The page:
Now let’s talk about Hisanobu’s tantô. An often quoted work is the tantô shown in picture 6 that is dated Enkyô three (延慶, 1310). It is a so to speak standard hira-zukuri tantô for that time, showing moderate to smallish dimensions, an uchizori, and a jigane in dense ko-itame that tends to nagare along the mune and that displays a midare-utsuri. This midare-utsuri is in my opinion linked to the interpretation in midareba. I mean, we see a ko-notare-based ko-gunome in nioi-deki that is mixed with ashi and that features a mizukage, thus quite a flamboyant interpretation for the Ryôkai group. The bôshi is midare-komi too and runs back in a ko-maru-kaeri. So when we bear in mind that the latest known date signature of Rôkai is from the previous year and take into consideration that not that many works of Hisanobu are extant, we can speculate that he might have mostly worked for his father. This is also supported by the fact that we are facing a pretty inconsistent signature style of the characters for Ryôkai, I am hinting at daisaku-daimei, and this might go hand in hand with the tradition that Hisanobu signed himself with “Ryôkai” one or two years after his father had died, so at least according to the Goto Tebiki Shô (如手引抄). Well this work was published in the Kan´ei era (寛永, 1624-1644), more than 300 years after Hisanobu’s active period. Incidentally, the known date signatures of Ryô Hisanobu, which are pretty rare, span just from Kagen (嘉元, 1303-1306) to Enkyô (延慶, 1308-1311).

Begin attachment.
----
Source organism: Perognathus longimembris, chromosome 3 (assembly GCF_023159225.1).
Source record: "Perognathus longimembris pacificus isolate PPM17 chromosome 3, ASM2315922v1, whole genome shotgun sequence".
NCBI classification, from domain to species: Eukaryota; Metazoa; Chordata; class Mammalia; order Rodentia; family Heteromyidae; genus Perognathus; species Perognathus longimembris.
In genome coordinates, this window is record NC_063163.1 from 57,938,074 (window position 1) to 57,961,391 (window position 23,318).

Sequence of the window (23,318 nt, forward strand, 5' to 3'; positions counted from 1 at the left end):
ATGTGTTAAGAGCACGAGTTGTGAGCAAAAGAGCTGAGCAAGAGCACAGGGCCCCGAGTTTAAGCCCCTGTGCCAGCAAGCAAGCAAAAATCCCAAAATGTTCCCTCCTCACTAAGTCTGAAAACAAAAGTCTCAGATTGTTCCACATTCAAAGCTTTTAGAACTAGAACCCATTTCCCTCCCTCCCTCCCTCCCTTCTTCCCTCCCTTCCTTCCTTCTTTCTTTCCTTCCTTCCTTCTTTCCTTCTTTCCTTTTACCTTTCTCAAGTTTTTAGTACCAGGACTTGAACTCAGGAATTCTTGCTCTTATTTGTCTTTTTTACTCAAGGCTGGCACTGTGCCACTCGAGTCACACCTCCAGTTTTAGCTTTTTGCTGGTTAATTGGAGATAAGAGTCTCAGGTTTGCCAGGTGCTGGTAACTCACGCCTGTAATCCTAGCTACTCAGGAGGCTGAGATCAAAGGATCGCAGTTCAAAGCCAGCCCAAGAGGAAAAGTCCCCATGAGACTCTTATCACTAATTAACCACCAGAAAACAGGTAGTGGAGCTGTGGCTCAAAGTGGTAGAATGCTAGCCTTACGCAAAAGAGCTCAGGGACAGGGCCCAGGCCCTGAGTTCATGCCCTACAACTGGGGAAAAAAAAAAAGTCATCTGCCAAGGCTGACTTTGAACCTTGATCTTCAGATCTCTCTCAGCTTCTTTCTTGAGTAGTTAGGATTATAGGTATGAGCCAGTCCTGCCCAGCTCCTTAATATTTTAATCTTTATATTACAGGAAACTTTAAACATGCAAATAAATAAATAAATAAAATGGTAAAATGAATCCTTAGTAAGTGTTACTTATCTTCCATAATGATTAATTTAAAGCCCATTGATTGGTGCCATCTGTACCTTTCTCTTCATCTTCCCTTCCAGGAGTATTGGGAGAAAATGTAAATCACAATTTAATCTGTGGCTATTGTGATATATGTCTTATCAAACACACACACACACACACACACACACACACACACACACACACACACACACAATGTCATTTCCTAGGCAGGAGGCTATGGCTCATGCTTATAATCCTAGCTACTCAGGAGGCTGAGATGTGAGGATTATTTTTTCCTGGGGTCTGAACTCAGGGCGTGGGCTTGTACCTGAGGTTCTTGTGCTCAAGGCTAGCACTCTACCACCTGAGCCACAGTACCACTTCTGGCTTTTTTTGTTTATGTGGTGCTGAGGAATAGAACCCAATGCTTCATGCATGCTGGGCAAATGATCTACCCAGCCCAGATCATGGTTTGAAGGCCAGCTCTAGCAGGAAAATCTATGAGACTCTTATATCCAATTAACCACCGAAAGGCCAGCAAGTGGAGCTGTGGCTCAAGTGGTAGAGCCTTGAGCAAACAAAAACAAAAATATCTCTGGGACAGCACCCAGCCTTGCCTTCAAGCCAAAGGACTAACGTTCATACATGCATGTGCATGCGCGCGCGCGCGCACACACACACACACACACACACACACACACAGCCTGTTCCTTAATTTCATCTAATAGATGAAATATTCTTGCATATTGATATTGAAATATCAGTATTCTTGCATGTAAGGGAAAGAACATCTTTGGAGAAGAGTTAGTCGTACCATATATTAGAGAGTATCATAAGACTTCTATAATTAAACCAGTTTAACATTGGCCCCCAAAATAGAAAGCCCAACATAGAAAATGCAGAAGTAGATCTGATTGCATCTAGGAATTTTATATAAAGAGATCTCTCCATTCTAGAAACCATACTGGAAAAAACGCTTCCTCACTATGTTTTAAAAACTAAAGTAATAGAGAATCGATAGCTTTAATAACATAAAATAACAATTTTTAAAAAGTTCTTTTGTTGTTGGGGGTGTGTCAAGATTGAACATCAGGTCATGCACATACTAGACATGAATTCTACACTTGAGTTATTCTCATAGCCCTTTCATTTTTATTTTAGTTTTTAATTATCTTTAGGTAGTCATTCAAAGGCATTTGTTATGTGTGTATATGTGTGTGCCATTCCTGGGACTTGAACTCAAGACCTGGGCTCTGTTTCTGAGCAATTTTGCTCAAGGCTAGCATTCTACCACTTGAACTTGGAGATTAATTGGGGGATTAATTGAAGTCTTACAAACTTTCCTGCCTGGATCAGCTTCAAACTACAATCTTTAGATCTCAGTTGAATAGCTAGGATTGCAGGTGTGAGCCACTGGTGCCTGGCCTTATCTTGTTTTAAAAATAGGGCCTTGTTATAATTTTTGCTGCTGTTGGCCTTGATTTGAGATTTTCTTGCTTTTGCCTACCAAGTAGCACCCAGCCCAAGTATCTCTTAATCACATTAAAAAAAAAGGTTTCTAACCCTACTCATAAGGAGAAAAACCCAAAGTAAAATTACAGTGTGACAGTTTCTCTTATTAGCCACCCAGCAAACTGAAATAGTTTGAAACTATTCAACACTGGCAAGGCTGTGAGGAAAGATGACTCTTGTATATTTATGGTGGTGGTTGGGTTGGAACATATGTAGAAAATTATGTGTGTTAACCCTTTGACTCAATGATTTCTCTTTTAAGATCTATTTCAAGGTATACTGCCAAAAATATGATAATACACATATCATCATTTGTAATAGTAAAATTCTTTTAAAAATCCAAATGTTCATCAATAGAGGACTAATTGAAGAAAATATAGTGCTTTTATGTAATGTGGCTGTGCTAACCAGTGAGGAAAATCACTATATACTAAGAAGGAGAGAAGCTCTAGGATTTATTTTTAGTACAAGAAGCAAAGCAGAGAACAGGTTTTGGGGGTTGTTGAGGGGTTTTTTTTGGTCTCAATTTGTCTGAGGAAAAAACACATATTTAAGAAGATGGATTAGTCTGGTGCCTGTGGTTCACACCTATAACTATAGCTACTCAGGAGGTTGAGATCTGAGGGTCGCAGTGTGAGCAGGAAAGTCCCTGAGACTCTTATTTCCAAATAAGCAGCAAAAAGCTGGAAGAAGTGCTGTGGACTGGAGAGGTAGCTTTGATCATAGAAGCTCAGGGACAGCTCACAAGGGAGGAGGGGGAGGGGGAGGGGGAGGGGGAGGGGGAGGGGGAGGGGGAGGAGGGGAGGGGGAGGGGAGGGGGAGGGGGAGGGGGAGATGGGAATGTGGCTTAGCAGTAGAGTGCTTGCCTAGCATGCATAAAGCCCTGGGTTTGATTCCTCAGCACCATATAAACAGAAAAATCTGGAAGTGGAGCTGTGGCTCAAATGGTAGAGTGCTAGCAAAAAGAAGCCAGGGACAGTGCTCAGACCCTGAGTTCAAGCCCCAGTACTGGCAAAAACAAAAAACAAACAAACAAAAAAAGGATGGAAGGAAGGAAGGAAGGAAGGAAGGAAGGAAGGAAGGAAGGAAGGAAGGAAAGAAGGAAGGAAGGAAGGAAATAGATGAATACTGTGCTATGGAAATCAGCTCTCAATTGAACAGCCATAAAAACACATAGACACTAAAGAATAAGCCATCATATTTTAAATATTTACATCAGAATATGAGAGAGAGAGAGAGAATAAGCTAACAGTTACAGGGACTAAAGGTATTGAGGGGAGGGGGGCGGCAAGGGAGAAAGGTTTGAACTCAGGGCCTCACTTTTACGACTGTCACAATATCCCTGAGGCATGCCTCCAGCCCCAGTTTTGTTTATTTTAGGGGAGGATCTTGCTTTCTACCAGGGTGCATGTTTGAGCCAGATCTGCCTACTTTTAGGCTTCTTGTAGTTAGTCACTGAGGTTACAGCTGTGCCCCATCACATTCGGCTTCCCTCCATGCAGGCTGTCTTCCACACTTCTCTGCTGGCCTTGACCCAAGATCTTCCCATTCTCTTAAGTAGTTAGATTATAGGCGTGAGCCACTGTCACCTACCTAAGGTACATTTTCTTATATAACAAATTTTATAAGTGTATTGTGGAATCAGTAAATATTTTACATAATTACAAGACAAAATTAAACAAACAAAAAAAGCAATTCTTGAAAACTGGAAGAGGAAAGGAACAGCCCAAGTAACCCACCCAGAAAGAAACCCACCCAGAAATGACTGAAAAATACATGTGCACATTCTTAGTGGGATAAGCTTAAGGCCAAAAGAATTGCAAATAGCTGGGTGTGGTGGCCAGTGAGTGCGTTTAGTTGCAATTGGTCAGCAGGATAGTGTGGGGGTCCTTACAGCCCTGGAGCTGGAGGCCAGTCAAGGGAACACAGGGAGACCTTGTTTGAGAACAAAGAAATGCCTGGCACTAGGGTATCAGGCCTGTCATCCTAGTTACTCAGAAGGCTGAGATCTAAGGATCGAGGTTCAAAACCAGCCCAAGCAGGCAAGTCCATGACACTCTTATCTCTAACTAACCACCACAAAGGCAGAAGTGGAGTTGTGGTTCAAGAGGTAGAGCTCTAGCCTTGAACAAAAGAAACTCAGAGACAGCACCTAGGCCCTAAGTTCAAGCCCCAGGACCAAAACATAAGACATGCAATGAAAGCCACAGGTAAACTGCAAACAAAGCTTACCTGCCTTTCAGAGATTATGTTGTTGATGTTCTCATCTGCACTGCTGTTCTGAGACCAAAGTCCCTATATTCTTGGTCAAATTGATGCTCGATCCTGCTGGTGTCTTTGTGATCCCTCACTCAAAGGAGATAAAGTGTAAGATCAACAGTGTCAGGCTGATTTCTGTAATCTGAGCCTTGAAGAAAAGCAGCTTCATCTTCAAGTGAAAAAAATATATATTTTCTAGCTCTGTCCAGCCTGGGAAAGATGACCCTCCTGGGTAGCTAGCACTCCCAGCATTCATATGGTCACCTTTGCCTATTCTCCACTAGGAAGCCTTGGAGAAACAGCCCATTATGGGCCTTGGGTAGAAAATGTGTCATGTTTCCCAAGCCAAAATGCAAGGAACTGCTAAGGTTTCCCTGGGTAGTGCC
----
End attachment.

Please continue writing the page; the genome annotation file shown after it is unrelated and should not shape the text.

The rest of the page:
Picture 6: tantô, mei “Ryô Hisanobu” (了久信) – “Enkyô sannen jûnigatsu muika” (延慶三年十二月六日, “sixth day of the twelfth month Enkyô three ”), nagasa 23.9 cm, uchizori, hira-zukuri, iori-mune, preserved in the Tôkyô National Museum
But the majority of Hisanobu’s tantô is in suguha, like for example the blade shown in picture 7. It is with a nagasa of 26.2 cm of standard length has no sori. The motohaba is with 2.42 not really on the narrow side for a tantô but when you take a look at the width of the tang, the condition of the ha-machi, and the thinness of the ha, I think that this blade has lost some substance. It shows a finely forged ko-itame that is mixed with ko-mokume and nagare and features ji-nie, a shirake-utsuri, and even a few chikei. The hamon is a hoso-sugha in ko-nie-deki that is mixed with sunagashi and fine kinsuji and the bôshi is sugu with a ko-maru-kaeri.